A Short Reflection following the fall of Kabul – by Isaac Khan

Here I am! Send me! Like the prophet Isaiah I have always felt that my service to the nation through the Army has been a spiritual one. Isaiah responded to the call when he heard the voice of the Lord “Whom shall I send and who will go for us?” My willingness has afforded me the privilege of serving in Afghanistan on two occasions for a total of fifteen months. In that time, I have fallen in love with that country; it’s rugged mountains, the people I came to know and the lifelong friendships I formed with our soldiers I served alongside. We all felt that we were doing something worthwhile there and making a difference. As such, the fall of Kabul this week has conjured up a whole range of feelings for all of us.

In my ministry I have the privilege of hearing from many soldiers and from the families of soldiers who have died there. Their emotions and questions are varied and valid. All are surprised at the speed of recent events, some are experiencing grief regarding the loss of what we achieved, anger at the impending evil that will be unleased on Afghanistan’s many good people, asking ourselves if our time there was worth it? Many are feeling angry and frustrated that there are still so many who had worked alongside us who can’t get out – we are very concerned for their welfare.

Many of us made friendships with the locals who worked with us and alongside us. As the situation deteriorated many of these good folks reached out to us to help them in seeking asylum because they knew that their lives were in grave danger. One such person Kasim (not his real name), reached out to me. He has been on the run for over a year with his wife and three children. The Taliban discovered he had worked for us and were sending threatening messages. In recent weeks and days, he sent me some of these short messages:

militants are everywhere in Kabul, I’m in a basement right now….. OK brother I just burn most of my paperwork in morning but I keep my ID cards and passports in a bag thank you brother I can’t use a lot phone because no electricity but I keep checking msg… thank you so much for your hard work I really appreciate we see what happens maybe I get chance to get out from country then we try to seek asylum… maybe in few days things get quite and I get chance to run in any country but I let you know brother… I should try in airport maybe I get any chance I went there like thousands of people out there militants beat them and sometimes they fire and I wear traditional clothes and cover my face same with my family they said in news that we forgive everyone but people saying that they lying…

These are the types of desperation we hear in the conversations we have been having with people who had worked with us. A common comment I hear from those helping Afghans to get out is ‘we left our mates behind; we never leave our mates behind’. This will have moral ramifications for a generation of veterans who served in Afghanistan.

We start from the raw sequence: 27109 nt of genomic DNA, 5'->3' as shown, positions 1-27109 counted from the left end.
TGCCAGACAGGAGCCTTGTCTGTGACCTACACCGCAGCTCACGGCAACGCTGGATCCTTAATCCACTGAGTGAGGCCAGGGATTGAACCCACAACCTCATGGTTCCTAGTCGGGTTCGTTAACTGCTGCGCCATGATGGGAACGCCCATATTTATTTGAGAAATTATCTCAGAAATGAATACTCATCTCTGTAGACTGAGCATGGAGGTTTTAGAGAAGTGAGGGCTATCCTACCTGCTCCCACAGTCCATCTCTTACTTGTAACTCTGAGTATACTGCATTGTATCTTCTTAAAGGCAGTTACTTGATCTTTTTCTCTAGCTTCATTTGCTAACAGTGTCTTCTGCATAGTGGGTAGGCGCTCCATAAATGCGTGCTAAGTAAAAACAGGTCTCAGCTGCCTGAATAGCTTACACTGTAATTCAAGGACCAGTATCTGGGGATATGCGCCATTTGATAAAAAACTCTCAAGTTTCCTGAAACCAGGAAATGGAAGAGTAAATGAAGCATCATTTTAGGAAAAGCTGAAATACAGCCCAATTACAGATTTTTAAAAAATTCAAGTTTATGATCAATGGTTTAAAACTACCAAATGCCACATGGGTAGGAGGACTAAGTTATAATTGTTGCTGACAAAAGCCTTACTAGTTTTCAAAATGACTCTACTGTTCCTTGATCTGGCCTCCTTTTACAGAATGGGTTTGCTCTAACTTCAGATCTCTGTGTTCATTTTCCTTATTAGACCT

Evil manifests itself in many ways all over the world and Afghanistan has had more than its fair share. As a nation they have had many challenges over the centuries. It has been a gateway or thoroughfare for many conquerors and they have all left their mark and influence in that land while sometimes pillaging its riches – (Alexander the Great, the Persian Empire encompassed Afghanistan, Gangies Khan, the Russians, Brits to name a few). As such its borders have been defined by others, often splitting ethnicities and language groups across current borders. It’s ethnic and sectarian divisions are manipulated, agitated and fuelled by outsiders for their own gain and agendas. Drug lords wield enormous power and influence – Afghanistan supplies the vast majority of the world’s opium, both legal and illegal. It is widely believed that many in power and positions of influence are corrupt. These and other layers of complex problems keeps so many of its good people under bondage.

‘We are the unlucky country’ said an interpreter as she sobbed on my shoulder. She had just lost her nephew in a suicide bomb attack less than 150 meters away from where we stood. We sat under a lone tree as I tried to console her. She was sobbing and crying out to God for mercy and saying to me ‘we are nothing, we are nothing, we Afghanis are nothing’. After some 20 minutes of sobbing, I asked her if she would like me to pray, she said yes, please do Padre. As I prayed for her, her family and her nation she began calling out repeatedly ‘help us Jesus, Oh Jesus help us’!

All western forces in Afghanistan are under strict orders that we are not to proselytise the locals. I followed those orders – as such I never was able to verbally share the Gospel nor to pass on a copy of the Bible to that interpreter or with any other local. If found to be doing so it would have brought our mission to a screeching halt. While my primary ministry was to our ADF members, I take comfort in the fact that with God’s help I did the best I could do with the resources available to me at that time for both our team and the Afghanis. That is the message I have been giving our soldiers and ex-service personnel this week. We responded to a call from our government who were elected by our people. We made a difference for those with whom we had a chance. A generation of young people, including women and children have had a different experience only because of our presence there. It is my sincere prayer that these people and those who have managed to get out over the last several years will be able to help others.